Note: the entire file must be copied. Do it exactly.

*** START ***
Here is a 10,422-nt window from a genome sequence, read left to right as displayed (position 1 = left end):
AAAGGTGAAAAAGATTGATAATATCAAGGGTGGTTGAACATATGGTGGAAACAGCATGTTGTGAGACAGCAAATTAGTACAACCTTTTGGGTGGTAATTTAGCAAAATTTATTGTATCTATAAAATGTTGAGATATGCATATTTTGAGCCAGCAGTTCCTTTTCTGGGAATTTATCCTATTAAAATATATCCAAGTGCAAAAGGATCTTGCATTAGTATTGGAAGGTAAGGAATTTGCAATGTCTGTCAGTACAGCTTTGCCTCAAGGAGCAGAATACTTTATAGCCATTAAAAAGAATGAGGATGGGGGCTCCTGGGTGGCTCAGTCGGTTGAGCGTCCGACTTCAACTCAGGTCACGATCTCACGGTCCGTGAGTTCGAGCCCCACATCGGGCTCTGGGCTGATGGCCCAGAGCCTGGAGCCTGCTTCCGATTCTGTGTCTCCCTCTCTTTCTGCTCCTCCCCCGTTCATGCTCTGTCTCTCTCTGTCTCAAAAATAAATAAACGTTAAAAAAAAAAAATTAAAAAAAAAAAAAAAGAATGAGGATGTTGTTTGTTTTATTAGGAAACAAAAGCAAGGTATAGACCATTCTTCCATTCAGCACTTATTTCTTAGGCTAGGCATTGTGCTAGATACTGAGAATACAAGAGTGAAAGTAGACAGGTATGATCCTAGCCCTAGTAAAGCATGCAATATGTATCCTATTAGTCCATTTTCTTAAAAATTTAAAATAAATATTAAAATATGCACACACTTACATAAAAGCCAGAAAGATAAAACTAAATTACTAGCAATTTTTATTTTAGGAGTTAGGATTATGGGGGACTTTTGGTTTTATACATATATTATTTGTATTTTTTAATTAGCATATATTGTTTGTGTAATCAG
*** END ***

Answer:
Here is a 10,422-nt window from a genome sequence, read left to right as displayed (position 1 = left end):
AAAGGTGAAAAAGATTGATAATATCAAGGGTGGTTGAACATATGGTGGAAACAGCATGTTGTGAGACAGCAAATTAGTACAACCTTTTGGGTGGTAATTTAGCAAAATTTATTGTATCTATAAAATGTTGAGATATGCATATTTTGAGCCAGCAGTTCCTTTTCTGGGAATTTATCCTATTAAAATATATCCAAGTGCAAAAGGATCTTGCATTAGTATTGGAAGGTAAGGAATTTGCAATGTCTGTCAGTACAGCTTTGCCTCAAGGAGCAGAATACTTTATAGCCATTAAAAAGAATGAGGATGGGGGCTCCTGGGTGGCTCAGTCGGTTGAGCGTCCGACTTCAACTCAGGTCACGATCTCACGGTCCGTGAGTTCGAGCCCCACATCGGGCTCTGGGCTGATGGCCCAGAGCCTGGAGCCTGCTTCCGATTCTGTGTCTCCCTCTCTTTCTGCTCCTCCCCCGTTCATGCTCTGTCTCTCTCTGTCTCAAAAATAAATAAACGTTAAAAAAAAAAAATTAAAAAAAAAAAAAAAGAATGAGGATGTTGTTTGTTTTATTAGGAAACAAAAGCAAGGTATAGACCATTCTTCCATTCAGCACTTATTTCTTAGGCTAGGCATTGTGCTAGATACTGAGAATACAAGAGTGAAAGTAGACAGGTATGATCCTAGCCCTAGTAAAGCATGCAATATGTATCCTATTAGTCCATTTTCTTAAAAATTTAAAATAAATATTAAAATATGCACACACTTACATAAAAGCCAGAAAGATAAAACTAAATTACTAGCAATTTTTATTTTAGGAGTTAGGATTATGGGGGACTTTTGGTTTTATACATATATTATTTGTATTTTTTAATTAGCATATATTGTTTGTGTAATCAG